I’ve got really broad tastes. The things I like are either very small or very big.


So extremes, one way or the other.

People are shocked when they ask me my favorite TV shows because my tastes are very pop.


I’m trying to imagine why asking about your favorite TV shows would come up, but now I want to know.

Well, I work in TV and everyone sort of generates the same shows they admire. I don’t really know those shows. I haven’t seen them. I only see network shows that were shown in Europe or that are shown on airlines. A friend mocked me saying, “Oh, the only TV shows you know are those that they show on airlines.”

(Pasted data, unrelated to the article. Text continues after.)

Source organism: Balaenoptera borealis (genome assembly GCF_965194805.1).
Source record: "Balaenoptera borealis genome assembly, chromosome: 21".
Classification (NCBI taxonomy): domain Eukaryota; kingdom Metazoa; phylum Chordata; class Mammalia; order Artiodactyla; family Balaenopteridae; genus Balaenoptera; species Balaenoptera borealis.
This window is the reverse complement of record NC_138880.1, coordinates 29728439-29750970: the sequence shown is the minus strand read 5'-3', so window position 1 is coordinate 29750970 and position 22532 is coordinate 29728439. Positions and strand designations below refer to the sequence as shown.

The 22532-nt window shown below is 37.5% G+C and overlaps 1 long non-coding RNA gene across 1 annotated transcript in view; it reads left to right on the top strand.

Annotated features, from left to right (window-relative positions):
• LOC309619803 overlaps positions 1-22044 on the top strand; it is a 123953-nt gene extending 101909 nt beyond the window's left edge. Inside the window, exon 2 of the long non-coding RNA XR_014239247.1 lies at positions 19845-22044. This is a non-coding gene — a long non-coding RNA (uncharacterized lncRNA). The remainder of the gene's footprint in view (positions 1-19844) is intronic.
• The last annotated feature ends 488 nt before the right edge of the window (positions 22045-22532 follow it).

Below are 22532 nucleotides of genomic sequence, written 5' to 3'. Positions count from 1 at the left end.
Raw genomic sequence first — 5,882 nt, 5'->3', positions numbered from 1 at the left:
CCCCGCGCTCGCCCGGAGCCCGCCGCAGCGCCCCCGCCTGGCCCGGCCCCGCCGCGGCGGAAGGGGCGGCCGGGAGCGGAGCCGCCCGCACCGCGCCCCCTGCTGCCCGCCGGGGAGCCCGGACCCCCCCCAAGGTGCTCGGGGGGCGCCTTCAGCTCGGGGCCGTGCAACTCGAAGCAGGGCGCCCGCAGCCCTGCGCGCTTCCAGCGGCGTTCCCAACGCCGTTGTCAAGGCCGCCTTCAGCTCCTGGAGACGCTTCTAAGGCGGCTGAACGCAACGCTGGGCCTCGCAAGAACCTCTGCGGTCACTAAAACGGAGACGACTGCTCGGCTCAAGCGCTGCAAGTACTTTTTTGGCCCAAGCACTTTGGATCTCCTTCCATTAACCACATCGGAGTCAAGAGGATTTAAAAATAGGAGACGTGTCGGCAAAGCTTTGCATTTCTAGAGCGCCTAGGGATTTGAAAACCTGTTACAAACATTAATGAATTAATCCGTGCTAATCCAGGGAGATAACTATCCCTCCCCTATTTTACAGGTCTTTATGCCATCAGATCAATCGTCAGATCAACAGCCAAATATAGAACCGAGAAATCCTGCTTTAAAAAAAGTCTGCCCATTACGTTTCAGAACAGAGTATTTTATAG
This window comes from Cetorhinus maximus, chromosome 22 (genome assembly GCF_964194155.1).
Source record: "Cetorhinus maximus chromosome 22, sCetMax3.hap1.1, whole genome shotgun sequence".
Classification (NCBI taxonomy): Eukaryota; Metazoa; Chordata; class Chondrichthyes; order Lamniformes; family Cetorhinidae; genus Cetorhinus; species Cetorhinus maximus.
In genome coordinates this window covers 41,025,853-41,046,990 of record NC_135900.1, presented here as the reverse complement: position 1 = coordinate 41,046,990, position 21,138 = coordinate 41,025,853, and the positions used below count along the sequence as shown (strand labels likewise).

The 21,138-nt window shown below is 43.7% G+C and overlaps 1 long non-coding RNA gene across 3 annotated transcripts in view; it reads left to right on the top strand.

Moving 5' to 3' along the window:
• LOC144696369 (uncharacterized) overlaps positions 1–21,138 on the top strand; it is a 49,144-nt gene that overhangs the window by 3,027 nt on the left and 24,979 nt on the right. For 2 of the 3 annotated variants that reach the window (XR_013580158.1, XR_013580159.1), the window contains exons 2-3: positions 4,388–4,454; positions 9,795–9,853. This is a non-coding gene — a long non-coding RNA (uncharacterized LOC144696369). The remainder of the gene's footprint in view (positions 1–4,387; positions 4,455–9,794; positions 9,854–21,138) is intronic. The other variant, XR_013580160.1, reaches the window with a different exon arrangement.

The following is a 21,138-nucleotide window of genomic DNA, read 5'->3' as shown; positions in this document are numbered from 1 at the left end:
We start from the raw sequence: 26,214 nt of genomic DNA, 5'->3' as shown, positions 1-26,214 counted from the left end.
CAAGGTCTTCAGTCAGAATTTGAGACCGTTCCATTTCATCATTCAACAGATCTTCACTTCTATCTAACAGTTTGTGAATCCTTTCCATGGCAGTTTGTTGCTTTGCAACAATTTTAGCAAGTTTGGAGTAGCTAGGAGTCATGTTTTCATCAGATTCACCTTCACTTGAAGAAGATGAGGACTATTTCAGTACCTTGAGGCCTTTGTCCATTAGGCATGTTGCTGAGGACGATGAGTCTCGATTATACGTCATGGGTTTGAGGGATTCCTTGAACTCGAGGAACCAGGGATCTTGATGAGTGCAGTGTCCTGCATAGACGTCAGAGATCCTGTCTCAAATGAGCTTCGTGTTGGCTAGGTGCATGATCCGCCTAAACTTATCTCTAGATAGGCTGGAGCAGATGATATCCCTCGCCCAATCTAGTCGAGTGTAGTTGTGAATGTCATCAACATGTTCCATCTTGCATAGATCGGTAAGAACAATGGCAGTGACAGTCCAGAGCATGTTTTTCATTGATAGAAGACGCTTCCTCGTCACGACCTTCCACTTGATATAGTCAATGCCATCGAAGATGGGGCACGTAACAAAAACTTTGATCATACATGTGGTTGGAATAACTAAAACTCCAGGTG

So what are your favorites?

I’m not sure what they are now but when I was being asked this question and answering, the ones I liked were “Desperate Housewives” and “Everybody Loves Raymond.”


There’s some really great stuff in “Desperate Housewives.”

I think it’s fantastic and fascinating. It’s really so original and so revolutionary in the way it uses narrative and tone and the mixture of comedy, it’s really impressive.


Pretty scathing at times too.

I’ve kind of lost touch with it since I was in Europe, but it was just delightful watching it in France where people loved it and they showed three episodes together on a Friday night. So we’d have Friday night movies with “Desperate Housewives.” They would only have commercials between episodes, so the episodes were just exhilaratingly fast and funny because there were no commercial breaks until the end.


What was it like discovering this generation of actors?